CHASE Assists Basic Schools in Kingston


The Culture, Health, Arts, Sports and Education (CHASE) Fund continues to provide assistance to Jamaica’s early childhood institutions.
Recently, the Fund donated $2.58 million to carry out extensive repairs to the Operation Friendship and Regent Street Seventh Day Adventist Basic Schools in Kingston.
The Operation Friendship Basic School, located on Darling Street in downtown Kingston, benefited from a significant face-lift at a cost of $1.79 million.
Work included the installation of additional sanitary conveniences; construction of a lunch area; the installation of play equipment; and the construction of a computer room. The Fund also provided three computers and educational toys. The entire school building was also repainted.
Principal of the school, Ismay Walker told JIS News that she was thrilled with the work done.
“The physical environment of the school was very poor.there were windows and doors missing. The building itself needed painting and everything wanted a face-lift,” she said. Miss Walker said the renovation of the school was a momentous occasion for her, as she had previously written to many non-governmental organisations seeking help, to no avail.
However, she informed JIS News that former Member of Parliament, Edward Seaga had written to CHASE informing them of the urgent needs of the school and other early childhood institutions in the downtown, Kingston area, adding that the Fund responded favourably to the request for help.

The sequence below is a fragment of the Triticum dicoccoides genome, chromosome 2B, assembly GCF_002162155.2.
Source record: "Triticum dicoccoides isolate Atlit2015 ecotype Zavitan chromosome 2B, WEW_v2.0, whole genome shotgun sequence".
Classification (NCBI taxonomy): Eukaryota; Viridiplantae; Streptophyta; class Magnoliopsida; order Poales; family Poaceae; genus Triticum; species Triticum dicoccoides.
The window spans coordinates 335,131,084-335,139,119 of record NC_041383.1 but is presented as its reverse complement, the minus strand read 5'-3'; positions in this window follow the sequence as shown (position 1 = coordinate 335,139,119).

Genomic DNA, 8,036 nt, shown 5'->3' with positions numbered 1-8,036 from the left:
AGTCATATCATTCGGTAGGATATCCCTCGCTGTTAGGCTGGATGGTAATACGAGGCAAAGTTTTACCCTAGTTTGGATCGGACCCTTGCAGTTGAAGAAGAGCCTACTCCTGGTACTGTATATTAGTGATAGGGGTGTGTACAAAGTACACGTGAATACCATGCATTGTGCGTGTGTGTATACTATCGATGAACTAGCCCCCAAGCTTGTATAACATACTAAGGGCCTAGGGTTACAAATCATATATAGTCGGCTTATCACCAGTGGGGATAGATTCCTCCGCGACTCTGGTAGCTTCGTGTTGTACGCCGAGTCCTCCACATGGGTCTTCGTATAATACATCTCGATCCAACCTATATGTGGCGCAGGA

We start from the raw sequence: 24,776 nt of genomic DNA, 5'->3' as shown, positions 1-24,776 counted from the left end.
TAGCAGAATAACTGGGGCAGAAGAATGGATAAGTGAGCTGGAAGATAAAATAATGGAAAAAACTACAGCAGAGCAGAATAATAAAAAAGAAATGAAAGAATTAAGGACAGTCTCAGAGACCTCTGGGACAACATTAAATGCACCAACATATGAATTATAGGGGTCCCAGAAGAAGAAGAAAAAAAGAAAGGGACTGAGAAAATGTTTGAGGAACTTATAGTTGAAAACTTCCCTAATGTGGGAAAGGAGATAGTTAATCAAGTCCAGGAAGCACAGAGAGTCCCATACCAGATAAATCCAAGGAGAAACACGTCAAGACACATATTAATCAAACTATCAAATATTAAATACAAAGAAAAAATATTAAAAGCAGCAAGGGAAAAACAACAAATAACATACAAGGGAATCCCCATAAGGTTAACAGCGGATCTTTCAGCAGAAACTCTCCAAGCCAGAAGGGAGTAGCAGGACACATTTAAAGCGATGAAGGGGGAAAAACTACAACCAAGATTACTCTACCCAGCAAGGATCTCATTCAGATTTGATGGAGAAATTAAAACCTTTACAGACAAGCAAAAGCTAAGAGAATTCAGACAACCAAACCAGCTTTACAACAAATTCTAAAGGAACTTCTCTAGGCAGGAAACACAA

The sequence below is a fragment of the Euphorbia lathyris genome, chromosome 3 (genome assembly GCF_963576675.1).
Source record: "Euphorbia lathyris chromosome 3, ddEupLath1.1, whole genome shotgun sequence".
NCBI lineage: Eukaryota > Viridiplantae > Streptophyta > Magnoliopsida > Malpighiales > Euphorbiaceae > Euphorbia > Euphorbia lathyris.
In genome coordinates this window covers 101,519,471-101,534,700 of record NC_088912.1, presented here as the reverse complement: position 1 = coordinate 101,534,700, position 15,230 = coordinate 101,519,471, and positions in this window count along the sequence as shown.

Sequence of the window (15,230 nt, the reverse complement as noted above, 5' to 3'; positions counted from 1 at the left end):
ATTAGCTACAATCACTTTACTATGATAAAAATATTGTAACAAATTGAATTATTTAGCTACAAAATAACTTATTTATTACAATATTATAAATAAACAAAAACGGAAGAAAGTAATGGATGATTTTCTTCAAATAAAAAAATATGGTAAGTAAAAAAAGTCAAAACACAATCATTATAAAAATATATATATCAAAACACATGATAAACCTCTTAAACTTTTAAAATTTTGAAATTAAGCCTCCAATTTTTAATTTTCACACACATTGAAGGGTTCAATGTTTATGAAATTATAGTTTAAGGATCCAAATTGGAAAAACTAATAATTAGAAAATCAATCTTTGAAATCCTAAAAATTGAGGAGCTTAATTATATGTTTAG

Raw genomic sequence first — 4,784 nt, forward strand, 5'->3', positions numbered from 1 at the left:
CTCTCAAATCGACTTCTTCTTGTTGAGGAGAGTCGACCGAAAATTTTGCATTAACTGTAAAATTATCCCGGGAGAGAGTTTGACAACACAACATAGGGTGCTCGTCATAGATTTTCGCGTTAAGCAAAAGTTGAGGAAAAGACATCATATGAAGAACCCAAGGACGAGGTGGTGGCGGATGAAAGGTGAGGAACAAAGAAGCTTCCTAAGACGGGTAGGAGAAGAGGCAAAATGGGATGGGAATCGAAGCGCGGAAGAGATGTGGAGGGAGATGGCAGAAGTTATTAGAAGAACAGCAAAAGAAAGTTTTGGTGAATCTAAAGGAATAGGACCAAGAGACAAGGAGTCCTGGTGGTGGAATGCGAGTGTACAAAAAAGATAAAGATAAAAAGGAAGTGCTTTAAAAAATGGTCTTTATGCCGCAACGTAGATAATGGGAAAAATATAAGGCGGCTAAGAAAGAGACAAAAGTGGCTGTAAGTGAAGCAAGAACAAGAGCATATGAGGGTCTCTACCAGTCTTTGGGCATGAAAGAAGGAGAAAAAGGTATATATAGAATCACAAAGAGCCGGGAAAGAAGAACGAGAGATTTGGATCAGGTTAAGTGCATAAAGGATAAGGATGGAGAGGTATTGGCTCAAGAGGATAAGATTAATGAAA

The Principal said her staff of four teachers and the 90 young students who attend the school were very happy with the upgrading of the school.
“Everybody, including teachers, parents and the wider community are pleased to see this, because right now the place is more comfortable, and we feel more comfortable,” she noted. At the Regent Street Seventh Day Adventist Basic School, also in downtown Kingston, work was carried out at a cost of $787,000. The money was used to purchase desks and chairs; to construct a fenced play area with swings and slides for the young students; and to remodel a room, outfitted with two computers. Principal of the school, Audrey Patrick told JIS News that the school was now “an enhanced learning environment”. She said the students felt more comfortable and this should help in the learning process.

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